The evolving world of television

Like most people, I suppose, my television viewing habits are eclectic, brewed in the chaotic vat of channel surfing. I have my favorites, but I’ll watch anything, if it grabs my attention. If anything could be described as regular fare for me, it would be reruns of network dramas, especially crime dramas. They’re everywhere. I also love “House,” and USA has decided that hour upon hour of the medical drama will satisfy viewers, for a few months anyway.

And so this headline in Broadcasting & Cable caught my attention:

Scripted Series Scarce on Nielsen’s 2008 Top Tens
Reality, sports dominate TV lists in Nielsen’s year-end rankings

Only three of the top ten regularly scheduled shows this year were scripted series, CSI, NCIS and The Mentalist. What’s cable going to do for reruns in the future? But wait! Seven of the top ten time-shifted programs are scripted series, and what is a rerun, if not a “time-shifted” TV show?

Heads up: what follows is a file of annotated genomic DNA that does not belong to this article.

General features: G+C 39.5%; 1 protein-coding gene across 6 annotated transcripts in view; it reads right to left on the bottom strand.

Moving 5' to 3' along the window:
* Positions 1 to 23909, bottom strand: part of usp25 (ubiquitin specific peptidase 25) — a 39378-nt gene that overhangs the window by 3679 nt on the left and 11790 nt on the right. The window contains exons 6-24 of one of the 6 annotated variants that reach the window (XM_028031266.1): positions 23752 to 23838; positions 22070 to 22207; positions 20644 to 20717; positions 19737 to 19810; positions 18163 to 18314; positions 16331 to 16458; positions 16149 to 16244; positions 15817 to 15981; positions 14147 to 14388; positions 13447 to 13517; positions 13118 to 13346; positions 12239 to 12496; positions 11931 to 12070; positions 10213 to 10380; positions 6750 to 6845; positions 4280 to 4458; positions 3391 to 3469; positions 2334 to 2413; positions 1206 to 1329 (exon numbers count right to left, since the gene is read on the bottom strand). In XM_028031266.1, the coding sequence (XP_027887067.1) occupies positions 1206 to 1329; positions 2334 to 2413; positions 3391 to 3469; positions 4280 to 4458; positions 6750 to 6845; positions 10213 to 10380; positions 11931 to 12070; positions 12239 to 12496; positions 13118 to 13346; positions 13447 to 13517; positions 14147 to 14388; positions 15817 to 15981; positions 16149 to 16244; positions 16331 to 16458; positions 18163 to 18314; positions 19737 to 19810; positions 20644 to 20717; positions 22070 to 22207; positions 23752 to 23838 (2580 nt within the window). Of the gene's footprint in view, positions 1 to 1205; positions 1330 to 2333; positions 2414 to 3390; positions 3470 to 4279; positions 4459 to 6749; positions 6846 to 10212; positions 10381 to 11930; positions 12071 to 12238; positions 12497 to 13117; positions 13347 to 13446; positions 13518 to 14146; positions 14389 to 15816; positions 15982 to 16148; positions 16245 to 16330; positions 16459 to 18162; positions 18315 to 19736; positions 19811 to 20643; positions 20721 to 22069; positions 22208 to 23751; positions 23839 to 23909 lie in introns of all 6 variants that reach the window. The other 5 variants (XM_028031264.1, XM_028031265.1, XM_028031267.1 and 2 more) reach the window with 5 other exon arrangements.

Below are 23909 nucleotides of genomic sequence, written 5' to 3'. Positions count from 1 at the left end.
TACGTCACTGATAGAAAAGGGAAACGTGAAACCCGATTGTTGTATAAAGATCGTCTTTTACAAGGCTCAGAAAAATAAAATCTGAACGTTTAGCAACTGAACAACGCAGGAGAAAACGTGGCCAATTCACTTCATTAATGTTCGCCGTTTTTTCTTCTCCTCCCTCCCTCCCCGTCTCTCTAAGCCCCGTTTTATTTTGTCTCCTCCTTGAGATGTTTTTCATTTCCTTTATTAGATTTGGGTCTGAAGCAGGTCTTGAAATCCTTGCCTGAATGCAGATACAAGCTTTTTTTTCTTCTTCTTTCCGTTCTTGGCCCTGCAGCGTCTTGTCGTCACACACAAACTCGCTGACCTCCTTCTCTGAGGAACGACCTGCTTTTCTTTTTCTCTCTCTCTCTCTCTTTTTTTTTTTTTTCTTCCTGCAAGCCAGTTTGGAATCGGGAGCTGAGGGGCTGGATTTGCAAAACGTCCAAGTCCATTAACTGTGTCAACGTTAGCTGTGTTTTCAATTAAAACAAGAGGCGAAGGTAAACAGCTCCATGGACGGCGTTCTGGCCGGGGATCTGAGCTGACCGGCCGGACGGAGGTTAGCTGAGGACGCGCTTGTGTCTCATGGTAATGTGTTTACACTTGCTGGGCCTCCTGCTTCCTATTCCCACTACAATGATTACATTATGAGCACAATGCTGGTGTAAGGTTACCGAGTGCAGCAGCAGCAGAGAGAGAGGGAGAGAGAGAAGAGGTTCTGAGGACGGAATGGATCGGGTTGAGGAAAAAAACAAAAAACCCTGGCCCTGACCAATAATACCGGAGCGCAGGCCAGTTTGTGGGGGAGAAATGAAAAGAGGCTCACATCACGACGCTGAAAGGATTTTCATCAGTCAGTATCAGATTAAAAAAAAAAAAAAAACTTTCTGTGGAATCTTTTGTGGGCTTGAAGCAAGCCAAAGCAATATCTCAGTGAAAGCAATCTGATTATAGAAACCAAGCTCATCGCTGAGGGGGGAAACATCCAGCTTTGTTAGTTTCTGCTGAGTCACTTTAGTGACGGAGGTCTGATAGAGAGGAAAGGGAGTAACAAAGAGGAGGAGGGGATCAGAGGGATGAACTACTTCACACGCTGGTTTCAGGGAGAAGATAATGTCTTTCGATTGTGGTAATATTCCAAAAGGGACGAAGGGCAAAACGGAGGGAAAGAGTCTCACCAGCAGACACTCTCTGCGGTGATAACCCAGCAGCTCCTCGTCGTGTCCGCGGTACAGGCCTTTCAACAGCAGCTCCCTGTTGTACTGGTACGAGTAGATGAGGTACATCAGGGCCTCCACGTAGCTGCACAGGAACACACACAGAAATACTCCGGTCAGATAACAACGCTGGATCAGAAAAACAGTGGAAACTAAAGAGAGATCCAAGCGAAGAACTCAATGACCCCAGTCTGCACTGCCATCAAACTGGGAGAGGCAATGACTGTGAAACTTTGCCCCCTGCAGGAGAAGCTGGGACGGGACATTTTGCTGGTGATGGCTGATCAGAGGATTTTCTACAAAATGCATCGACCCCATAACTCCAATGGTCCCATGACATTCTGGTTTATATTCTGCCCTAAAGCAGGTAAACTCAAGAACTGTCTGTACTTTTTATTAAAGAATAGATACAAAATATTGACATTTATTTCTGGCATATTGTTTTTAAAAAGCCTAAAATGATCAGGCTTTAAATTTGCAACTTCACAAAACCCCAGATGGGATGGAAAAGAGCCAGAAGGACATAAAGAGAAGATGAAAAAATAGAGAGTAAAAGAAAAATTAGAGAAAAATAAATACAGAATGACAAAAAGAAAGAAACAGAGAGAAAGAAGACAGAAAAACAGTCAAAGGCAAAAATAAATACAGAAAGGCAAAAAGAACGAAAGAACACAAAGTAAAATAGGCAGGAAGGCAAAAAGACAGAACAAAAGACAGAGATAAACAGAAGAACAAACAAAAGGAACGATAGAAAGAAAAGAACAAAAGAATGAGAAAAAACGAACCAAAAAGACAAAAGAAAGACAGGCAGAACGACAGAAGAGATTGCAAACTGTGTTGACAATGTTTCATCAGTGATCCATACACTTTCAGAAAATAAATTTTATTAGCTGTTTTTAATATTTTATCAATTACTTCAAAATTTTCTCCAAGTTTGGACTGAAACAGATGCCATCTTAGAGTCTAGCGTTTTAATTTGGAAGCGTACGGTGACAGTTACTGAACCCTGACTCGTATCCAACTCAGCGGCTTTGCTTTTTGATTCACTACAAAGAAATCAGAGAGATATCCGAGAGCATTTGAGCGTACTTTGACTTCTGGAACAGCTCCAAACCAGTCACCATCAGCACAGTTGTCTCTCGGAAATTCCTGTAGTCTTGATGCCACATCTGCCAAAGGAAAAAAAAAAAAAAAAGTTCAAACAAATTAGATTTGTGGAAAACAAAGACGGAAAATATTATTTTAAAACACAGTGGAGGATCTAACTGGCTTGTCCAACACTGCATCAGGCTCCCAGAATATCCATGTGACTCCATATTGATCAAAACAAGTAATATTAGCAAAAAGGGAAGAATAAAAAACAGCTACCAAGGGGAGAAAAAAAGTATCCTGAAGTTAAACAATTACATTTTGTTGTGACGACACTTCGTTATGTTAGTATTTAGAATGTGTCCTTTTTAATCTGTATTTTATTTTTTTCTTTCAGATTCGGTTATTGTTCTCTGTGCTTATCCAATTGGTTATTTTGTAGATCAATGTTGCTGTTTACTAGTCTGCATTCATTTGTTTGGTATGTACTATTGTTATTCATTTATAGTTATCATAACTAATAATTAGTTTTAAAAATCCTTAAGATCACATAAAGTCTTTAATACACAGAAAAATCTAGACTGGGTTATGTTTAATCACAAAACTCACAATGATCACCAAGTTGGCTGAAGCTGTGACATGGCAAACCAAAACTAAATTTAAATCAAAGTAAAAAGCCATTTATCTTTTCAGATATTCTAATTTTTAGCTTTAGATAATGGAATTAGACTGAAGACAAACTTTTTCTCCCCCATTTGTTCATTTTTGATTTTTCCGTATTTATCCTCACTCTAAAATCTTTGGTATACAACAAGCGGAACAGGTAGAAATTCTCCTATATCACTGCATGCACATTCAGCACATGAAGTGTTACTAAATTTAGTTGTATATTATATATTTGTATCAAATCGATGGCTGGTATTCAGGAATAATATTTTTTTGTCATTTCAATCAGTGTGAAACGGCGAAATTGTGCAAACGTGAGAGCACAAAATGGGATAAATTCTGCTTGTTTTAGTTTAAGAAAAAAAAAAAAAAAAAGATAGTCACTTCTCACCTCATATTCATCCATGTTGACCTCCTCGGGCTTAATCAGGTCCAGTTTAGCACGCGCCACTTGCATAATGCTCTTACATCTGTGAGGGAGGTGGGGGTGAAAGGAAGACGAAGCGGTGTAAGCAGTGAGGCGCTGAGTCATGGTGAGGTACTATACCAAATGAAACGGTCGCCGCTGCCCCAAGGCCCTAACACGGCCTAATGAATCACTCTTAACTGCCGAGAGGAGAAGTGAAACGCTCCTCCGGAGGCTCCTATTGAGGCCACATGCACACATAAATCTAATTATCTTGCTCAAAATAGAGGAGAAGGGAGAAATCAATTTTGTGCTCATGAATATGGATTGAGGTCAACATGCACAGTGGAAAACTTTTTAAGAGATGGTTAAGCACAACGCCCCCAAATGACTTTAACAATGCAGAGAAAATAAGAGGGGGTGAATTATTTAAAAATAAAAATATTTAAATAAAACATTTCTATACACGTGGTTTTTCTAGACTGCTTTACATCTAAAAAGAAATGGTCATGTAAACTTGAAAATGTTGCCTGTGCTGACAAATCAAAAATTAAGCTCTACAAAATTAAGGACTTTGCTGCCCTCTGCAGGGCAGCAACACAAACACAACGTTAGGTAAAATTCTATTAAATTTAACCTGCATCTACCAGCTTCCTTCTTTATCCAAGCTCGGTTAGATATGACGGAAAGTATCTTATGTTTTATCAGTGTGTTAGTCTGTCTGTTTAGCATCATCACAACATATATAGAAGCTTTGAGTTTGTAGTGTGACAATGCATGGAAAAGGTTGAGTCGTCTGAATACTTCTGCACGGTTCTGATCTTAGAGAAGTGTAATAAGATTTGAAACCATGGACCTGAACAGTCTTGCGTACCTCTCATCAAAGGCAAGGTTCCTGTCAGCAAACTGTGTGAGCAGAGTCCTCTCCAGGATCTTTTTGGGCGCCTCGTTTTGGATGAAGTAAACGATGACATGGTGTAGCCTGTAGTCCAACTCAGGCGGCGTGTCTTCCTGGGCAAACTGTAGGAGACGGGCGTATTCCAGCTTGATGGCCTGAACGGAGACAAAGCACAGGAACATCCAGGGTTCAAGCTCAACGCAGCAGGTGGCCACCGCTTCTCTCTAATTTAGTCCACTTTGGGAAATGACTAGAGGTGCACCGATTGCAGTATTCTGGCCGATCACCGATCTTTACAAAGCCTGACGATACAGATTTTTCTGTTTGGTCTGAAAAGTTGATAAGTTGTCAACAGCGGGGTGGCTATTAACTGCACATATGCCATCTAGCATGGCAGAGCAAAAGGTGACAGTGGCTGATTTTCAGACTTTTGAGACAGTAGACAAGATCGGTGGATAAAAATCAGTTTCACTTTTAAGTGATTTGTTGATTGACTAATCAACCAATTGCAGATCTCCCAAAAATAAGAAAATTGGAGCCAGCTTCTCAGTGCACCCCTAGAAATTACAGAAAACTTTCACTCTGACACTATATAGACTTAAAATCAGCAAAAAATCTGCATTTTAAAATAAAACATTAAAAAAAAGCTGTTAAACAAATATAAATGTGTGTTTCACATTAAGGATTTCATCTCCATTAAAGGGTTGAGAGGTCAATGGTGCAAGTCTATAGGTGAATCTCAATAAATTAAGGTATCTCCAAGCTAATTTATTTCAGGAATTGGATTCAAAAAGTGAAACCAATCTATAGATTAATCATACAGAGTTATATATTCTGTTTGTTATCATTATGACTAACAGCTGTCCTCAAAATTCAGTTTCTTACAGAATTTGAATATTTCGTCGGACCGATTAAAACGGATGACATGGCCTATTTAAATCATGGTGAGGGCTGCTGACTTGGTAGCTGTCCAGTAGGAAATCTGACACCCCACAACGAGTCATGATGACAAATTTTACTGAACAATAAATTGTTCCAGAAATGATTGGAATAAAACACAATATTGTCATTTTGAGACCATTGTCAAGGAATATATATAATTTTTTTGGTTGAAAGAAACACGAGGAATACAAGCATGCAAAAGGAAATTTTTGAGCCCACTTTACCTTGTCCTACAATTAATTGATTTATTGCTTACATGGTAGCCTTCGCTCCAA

But there’s a real kick-in-the-teeth in the numbers.

The results also suggest an age factor, as the top three time-shifted programs—NBC’s Heroes, Fox’s Fringe and ABC’s Lost—are aimed squarely at the 18–49 demo. Meanwhile, audiences for the top scripted shows on the regularly-scheduled program list all have median ages above 50—54 for CSI, 56 for The Mentalist and 58 for NCIS.

You see, local news programs are never going to be high on anybody’s time-shifted list, so the age issue is a serious problem for local broadcast companies, who make much of their money from news programming. It’s the candle burning at both ends (see: The Demographic Candle). The more scripted producers target younger people, the fewer viewers there will be for anything delivered in “real time,” and the more scripted producers target an older audience, the quicker that universe shrinks, despite the higher ratings. People do die, you know.

The Demographic Candle

In its heyday, broadcasting produced a kind of “community” that current and future generations will never know. I’m always drawn to the mini-series Roots and how that programming brought people together. But the people of tomorrow will know another kind of “community,” one that doesn’t require a single, powerful message to momentarily unite. In a truly networked world, unity is possible beyond rallying cries.

I certainly hope so.

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